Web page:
Active error correction is usually described as a three-step process -- measuring syndromes, decoding the error, and applying the correcting operator. There seem to be alternatives to this approach, such as self-correcting dissipative memories. I will now describe an error correction procedure that is basically unitary. My questions will be if this procedure has a name, can be generalized or could be useful.

Consider the following circuit

enter image description here

One can check that for any statevector which lies in the repetition code subspace $|\psi\rangle=\alpha|000\rangle+\beta|111\rangle$ up to a single-qubit $X$ error (i.e. including $X_1|\psi\rangle, X_2|\psi\rangle$ and $X_3|\psi\rangle$) it acts as $|\psi\rangle=\alpha|000\rangle+\beta|111\rangle\to (\alpha|0\rangle+\beta|1\rangle)|state_{23}\rangle$. I.e. the first qubit acquires the decoded logical state and isn't entangled with the last two. For details see a table at the end. Therefore, this unitary circuit both corrects a single-qubit error $X$ and decodes a logical state. I will call it a decoder-corrector. Applying this decoder-corrector + resetting the ancilla qubits + making the repetition encoding again has the same effect as the usual error correction process, but without any syndrome measurements and decoding.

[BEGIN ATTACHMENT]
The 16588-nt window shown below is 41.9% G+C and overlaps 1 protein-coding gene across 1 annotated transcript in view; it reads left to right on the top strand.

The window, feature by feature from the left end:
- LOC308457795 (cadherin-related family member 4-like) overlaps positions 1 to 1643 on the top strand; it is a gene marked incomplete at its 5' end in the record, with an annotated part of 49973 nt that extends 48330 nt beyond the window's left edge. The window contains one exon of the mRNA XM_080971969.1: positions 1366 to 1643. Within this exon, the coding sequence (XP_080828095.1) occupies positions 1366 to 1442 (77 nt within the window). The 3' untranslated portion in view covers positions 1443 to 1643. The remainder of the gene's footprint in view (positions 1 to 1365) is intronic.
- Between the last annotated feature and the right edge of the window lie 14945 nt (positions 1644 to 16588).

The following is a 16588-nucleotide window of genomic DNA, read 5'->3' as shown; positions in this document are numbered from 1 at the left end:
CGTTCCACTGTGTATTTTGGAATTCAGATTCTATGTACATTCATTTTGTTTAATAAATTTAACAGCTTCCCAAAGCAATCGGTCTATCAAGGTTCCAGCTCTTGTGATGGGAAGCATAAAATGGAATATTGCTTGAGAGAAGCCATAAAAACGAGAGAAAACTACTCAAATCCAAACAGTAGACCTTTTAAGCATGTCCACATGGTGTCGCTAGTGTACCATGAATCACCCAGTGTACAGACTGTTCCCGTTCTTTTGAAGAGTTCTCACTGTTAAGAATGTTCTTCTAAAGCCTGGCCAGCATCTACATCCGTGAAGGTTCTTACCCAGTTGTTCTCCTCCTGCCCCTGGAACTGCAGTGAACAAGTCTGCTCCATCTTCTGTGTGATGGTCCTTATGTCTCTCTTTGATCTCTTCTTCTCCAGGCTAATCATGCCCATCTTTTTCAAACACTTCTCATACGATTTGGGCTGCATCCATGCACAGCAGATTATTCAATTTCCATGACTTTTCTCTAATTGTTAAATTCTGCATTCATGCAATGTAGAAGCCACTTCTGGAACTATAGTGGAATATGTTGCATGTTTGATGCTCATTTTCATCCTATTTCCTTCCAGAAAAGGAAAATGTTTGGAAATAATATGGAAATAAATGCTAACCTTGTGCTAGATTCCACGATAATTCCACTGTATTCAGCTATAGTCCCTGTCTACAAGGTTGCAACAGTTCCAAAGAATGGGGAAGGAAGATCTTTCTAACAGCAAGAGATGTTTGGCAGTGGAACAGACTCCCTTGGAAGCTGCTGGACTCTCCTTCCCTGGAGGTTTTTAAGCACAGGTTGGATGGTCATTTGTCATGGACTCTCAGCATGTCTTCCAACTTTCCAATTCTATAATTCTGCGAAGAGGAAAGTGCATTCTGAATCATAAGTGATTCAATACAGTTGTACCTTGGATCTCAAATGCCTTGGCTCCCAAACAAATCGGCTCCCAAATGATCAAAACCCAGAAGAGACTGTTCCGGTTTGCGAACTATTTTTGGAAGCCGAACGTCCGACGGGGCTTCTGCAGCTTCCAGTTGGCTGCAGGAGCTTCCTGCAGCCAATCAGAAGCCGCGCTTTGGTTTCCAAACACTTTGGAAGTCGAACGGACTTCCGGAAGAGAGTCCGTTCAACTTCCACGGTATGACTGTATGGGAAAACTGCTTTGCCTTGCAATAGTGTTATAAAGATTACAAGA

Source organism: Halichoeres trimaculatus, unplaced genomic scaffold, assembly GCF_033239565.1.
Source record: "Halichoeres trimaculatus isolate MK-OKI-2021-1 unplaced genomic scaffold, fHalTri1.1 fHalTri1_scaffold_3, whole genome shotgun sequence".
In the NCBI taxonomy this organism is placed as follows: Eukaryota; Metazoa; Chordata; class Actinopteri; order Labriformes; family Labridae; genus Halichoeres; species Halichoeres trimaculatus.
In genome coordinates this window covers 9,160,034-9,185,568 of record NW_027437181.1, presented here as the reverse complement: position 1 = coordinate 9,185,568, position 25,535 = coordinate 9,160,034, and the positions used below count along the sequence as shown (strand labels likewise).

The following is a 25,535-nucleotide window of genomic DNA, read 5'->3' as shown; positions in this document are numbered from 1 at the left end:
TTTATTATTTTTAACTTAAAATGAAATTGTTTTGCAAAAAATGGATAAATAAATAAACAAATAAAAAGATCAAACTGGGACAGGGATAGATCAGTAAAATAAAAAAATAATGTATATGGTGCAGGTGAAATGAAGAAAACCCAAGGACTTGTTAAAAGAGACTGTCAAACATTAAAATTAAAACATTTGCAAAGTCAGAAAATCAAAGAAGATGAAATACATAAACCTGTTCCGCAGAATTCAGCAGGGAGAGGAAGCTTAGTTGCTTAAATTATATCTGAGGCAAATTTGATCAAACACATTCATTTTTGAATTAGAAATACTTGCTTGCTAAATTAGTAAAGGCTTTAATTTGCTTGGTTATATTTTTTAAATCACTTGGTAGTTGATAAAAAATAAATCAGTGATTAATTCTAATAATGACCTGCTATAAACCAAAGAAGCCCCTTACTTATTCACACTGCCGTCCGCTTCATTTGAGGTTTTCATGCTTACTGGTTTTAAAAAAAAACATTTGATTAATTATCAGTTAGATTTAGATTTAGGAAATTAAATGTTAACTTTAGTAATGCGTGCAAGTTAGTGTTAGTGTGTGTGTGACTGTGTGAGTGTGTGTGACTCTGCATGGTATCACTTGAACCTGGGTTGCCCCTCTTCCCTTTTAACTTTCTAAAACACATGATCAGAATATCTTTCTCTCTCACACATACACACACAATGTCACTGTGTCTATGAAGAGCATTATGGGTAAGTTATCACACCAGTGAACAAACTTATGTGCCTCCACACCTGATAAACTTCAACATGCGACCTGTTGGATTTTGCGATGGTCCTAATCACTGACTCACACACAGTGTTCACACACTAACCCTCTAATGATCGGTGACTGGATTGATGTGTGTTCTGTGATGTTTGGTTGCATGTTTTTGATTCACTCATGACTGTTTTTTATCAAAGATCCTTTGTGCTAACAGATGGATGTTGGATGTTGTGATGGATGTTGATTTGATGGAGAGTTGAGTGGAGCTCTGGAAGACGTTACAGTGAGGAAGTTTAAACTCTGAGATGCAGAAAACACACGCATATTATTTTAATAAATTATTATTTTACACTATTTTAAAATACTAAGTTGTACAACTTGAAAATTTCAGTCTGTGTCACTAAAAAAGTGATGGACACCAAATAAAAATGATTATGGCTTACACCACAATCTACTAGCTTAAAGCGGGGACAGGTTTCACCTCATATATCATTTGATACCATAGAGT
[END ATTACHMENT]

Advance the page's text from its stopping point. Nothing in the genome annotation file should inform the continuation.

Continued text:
Although I do not have a nice circuit, I know that [[5, 1, 3]] code admits correction of arbitrary 1q errors in the same way (unitary decoder-corrector+ancilla reset+re-encoding).

  1. Does this procedure have a name? Does it exist for any error correcting code?
  2. Given that measuring syndromes+decoding is a costly process, could there be a setting where a similar procedure outperforms the standard active error correction?

Decoder-corrector circuit acting on the code space of the repetition code+single X errors.

enter image description here

  • $\begingroup$ One purpose of the syndrome measurement in QECC is that it projects the state into a subspace of having only X and/or Z errors, thus correcting these 2 errors suffices to correct any arbitrary single-qubit error. It looks like you would lose that with the above approach. $\endgroup$
    – GotCarter
    Aug 28, 2022 at 10:51
  • $\begingroup$ @GotCarter the circuit from my example will correct an arbitrary channel acting on the three-qubit state whose Kraus operators are linear combinations of $X_1, X_2, X_3$. Similarly, for [[5, 1, 3]] code arbitrary Kraus operators, which a linear-combinations of single-qubit errors, will be corrected. Same thing that is done by the active error correction. $\endgroup$ Aug 28, 2022 at 11:18